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  1. #71
    Photo Engineer's Avatar
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    Ed;

    I have an Apple ][, a /// and an early Mac. I have 8" drives for the first two and a HD for the ///. I wrote my own software in Assembly and still have copies of the source code on disk and as printout. Almost everything I have on disk is my own creation. I used to write and sell Apple software, and teach courses at night in hardware and software applications. Most of that is now unusable and certainly out of date and that is the only relevant point here in this thread. All digital goes the way of the dinosaur and IMHO is so technically complex that it is too hard - nearly useless in most cases, to try and duplicate.

    Today's sound boards are so much more effective as are current graphics. Why import old Apple stuff. I have early Kodak digital photos that are quite nice but nearly useless. Same thing!

    PE

  2. #72

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    Nice score on the ///, those are somewhat rare (at least in working form). 8" drives seem like an odd choice for those unless you already had them at the time? I never wrote much in assembly if I could help it, it was just above my level @ the time. I did hack quite a bit of things using assembly though. ;-) What software did you sell back then? I was a huge apple ][ fanatic back in the day also, though I didnt' sell software, but I did write quite a bit which I just gave away (open source).

    I hear you re: old vs. new and whether it's worth the trouble. I sometimes like to look through my old source code from 30+ years ago and see what I was thinking at the time, as far as logic, and comments in the code, etc. Interesting, sometimes... almost like a journal in a way.

    I bet I could still pull stuff old 5.25" apple floppies if I had to, if the disks themselves were not self-corrupted or damaged. now, whether I would want or need to is another story. ;-) 20+ years from now, maybe not so doable. But today it's not too far from that era to conceive of it.

    still, ultimately I agree, I prefer analog for things of a photographic nature. ( and Musical nature too, most of the time.)

    -Ed

  3. #73
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    I wrote software for a company on the west coast that now no longer exists. I wrote 8" disk drivers for their card, stereo music drivers for another card and some demo software. It was fun, but I would not want to do it again. The Apple ][ stuff was easier to work with than the /// stuff. The /// was a closed system pretty much. The early Mac was a "mess"!!!!! And the 68000 chip was hard to use. We used it at EK early on along with the 6809 for process control. Kodak build a process control computer called the LLM (Lousy Little Machine!). I worked with that in the early 80s along with a 6809 card for the Apple ][.

    Now Ed, back to the main topic.

    PE

  4. #74

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    Digital print media have some decided advantages, and we can only hope that the R&D required to make them as permanent as real photographs is pursued vigorously and successfully. I recently noticed that a digital print had sold at auction for US$4.3M. I wish the buyer luck. As for digital storage, we indeed have a major problem. The media change frequently and rapidly and the content deteriorates, as noted above. My digital image backups are CDs and DVD. I can mostly still read them - even those over 10 years old - but not always. Magnetic media are usually gone in 5 to 7 years, although (with persistence) you can sometimes read older stuff. If the hardware and sufficient documentation is available, you can write a driver that will read older data formats, although it is moderate torture to do so. But you can't read data that isn't there. A sometimes worse problem is the constantly changing interface "standards". You very often can not find the interface hardware to connect an old piece of equipment (like 8" floppies) to the computer. Building such things is possible, but both expensive and difficult.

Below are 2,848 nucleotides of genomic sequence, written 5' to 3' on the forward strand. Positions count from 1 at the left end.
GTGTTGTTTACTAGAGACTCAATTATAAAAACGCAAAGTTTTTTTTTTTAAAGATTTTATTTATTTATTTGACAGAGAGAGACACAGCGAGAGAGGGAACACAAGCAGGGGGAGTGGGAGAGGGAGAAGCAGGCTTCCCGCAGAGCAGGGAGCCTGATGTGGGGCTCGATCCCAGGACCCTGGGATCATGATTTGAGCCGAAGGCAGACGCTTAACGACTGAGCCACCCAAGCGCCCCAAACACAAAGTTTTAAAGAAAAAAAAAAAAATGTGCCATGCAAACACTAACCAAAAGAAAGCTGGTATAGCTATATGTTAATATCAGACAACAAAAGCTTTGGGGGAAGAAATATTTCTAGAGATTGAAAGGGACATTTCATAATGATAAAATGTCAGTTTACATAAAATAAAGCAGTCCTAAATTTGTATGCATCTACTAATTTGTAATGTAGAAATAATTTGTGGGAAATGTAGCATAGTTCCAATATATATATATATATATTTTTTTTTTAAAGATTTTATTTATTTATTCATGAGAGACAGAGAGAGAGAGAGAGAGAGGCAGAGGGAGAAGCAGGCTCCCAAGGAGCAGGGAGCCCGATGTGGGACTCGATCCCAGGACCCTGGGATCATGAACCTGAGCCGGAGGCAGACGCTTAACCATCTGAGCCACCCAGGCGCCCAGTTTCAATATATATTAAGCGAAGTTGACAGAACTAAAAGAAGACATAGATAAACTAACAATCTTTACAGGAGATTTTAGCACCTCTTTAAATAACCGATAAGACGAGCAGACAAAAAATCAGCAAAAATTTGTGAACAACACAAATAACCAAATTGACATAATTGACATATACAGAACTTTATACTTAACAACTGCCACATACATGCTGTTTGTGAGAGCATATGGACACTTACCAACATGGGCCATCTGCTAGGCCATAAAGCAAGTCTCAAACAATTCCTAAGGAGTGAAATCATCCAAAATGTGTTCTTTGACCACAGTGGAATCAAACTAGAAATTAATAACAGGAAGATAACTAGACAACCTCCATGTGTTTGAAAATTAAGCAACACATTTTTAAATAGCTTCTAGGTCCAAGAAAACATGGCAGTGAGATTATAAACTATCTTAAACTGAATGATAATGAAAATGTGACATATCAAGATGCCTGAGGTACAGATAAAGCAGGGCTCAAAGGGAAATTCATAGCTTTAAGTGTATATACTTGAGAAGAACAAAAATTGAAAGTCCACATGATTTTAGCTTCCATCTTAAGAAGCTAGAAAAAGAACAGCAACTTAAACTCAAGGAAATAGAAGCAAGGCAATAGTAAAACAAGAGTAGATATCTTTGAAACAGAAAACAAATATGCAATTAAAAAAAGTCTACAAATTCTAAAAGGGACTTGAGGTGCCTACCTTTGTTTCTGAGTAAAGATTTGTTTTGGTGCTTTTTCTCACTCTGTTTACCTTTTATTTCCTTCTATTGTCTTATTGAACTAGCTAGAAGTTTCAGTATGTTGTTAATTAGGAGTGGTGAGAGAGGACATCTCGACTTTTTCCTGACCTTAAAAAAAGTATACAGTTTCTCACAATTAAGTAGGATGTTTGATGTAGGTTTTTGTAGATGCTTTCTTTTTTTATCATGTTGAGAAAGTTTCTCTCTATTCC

5. #75
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    ^ exactly, like firewire going the way of the dodo...

  6. #76

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    PE, thanks for the info on the old Apple stuff. Fun to reminisce on that. Those were simpler days, and more fun I think, as far as computing goes. I miss that era.

  7. #77

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    I can only imagine how this conversation would have transpired forty years ago, discussing how
    archival punch cards are, and what a wonderful invention Fortran was. Somebody would have probably even figured out a way to punch a card into a visual pattern and spray paint through it.

  8. #78
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    Those punch cards are pretty archival as a matter of fact. Most of the photo books I check out have them perfectly preserved in a little envelope on the back cover!


  9. #79

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    Fortran sucked, even back in the 80s. ;-) (and probably before that too)

  10. #80

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    Quote Originally Posted by EdSawyer View Post
    Fortran sucked, even back in the 80s. ;-) (and probably before that too)
    I've been translating some Fortran77 to Ada recently. Fortran was a remarkable and very compact language, but it was also error prone. In that regard, C may be even worse.

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